Four: "What should the BBC do?" The person asking me was a BBC researcher who had asked me to speak to a bunch of his colleagues in February. First thought: you're asking *me*? Further thoughts followed immediately. More or less in order:

- Save the license fee;
- Understand itself as not just a "broadcaster" but as part of a conversation;
- Grow its own stars by sharing and teaching skills;
- Provide public access to studios, both radio and TV, much the way US municipalities required cable companies to do as a condition of licensing. Sure, that let to many 1980s programs mocked in movies and on sitcoms, but it continues today and also led to some good stuff (much like the internet). Even if YouTube's terms and conditions weren't changing, why should it be the preferred location for UK creators' content?;
- Foster genuinely local television, perhaps through peer-to-peer;
- Stop buying programs from Rupert Murdoch.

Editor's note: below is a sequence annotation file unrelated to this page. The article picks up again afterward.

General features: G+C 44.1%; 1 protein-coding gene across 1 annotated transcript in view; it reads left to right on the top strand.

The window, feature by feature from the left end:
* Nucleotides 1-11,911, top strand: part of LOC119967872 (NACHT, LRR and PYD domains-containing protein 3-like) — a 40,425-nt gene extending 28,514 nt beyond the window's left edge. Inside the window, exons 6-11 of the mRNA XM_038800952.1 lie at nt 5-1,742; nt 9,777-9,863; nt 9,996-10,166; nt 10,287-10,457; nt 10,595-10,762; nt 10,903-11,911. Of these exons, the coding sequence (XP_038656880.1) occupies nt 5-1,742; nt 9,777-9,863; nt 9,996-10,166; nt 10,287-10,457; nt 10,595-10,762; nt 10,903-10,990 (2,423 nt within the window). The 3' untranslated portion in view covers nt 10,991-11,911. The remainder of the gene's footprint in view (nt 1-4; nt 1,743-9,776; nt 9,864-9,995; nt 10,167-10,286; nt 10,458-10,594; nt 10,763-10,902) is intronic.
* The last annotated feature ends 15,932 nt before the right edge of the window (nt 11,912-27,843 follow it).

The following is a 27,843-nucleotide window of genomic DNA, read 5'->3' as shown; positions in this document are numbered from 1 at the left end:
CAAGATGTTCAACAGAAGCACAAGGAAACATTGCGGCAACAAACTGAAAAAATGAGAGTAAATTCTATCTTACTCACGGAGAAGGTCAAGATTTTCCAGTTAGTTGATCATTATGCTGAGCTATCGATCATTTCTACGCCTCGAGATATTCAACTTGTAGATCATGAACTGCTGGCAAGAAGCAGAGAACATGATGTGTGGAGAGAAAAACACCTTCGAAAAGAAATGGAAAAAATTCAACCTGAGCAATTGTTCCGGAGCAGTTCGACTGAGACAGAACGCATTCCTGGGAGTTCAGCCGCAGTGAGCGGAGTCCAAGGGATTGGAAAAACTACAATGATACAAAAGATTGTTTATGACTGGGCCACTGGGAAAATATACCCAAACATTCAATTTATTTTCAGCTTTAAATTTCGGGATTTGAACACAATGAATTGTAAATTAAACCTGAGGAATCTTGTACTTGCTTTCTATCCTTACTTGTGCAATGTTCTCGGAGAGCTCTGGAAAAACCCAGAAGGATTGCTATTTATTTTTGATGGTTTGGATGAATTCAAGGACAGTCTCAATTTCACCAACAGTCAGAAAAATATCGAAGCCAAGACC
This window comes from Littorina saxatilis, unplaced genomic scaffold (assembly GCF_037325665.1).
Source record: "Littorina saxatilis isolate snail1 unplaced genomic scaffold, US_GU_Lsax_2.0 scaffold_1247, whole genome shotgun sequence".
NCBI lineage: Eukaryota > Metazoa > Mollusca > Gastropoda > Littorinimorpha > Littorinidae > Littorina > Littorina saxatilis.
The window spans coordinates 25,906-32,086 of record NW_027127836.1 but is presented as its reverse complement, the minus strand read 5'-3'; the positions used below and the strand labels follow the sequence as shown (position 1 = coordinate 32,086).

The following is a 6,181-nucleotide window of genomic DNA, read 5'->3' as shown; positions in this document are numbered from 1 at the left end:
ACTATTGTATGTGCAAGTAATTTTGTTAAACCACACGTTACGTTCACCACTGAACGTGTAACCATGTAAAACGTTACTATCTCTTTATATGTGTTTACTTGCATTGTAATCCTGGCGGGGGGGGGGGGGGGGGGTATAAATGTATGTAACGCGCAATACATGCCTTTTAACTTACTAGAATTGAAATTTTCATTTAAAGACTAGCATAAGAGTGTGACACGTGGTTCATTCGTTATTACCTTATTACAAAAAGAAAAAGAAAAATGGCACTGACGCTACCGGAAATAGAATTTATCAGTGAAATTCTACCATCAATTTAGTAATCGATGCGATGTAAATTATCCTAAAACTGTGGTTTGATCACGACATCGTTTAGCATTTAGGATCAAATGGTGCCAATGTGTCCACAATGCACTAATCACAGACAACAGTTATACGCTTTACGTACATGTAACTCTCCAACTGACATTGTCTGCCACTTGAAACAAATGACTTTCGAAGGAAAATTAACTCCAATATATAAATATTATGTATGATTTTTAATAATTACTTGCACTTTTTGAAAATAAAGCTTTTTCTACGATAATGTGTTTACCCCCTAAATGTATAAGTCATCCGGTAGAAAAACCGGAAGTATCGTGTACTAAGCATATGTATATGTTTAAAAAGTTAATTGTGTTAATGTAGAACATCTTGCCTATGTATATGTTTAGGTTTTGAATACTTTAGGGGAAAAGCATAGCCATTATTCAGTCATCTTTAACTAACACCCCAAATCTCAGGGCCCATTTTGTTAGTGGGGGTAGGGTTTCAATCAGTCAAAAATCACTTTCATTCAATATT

Five: The tiny cul-de-sac I live on is having a dispute with the residents of a much larger street across the railway line and running alongside it (where we dead-end into it). At issue is their desire not to look at graffiti murals sprawled over the sides of our houses versus our desire not to have an 11-foot fence blocking the light from the end of the street. Or, to be more precise, a newly-built six-foot fence built above an existing five-foot brick wall. Disputes like these, where no one is particularly wrong but where competing interests collide, is why you need someone - in this case, local councillors - to come in and try to balance the competing demands. Unfortunately for us, the population that hates graffiti has been complaining copiously for ten years and is a lot larger and noisier than the population of our small street, who would just like our light and the look of our street back and didn't have anything to complain about until last week. (The lack of consultation is a separate issue.) When we talk about governance on the internet and the rights of digital citizens, this is the kind of balancing act we will need to create structures to enable. Most net.wars are more directly opposed: the trauma of public shaming and abuse versus the right to freedom of expression; rights holders versus file-sharers; open versus closed. If we want real digital public spaces, we will need more nuanced arbiters than today's take-it-or-leave-it contracts imposed without negotiation by corporate owners.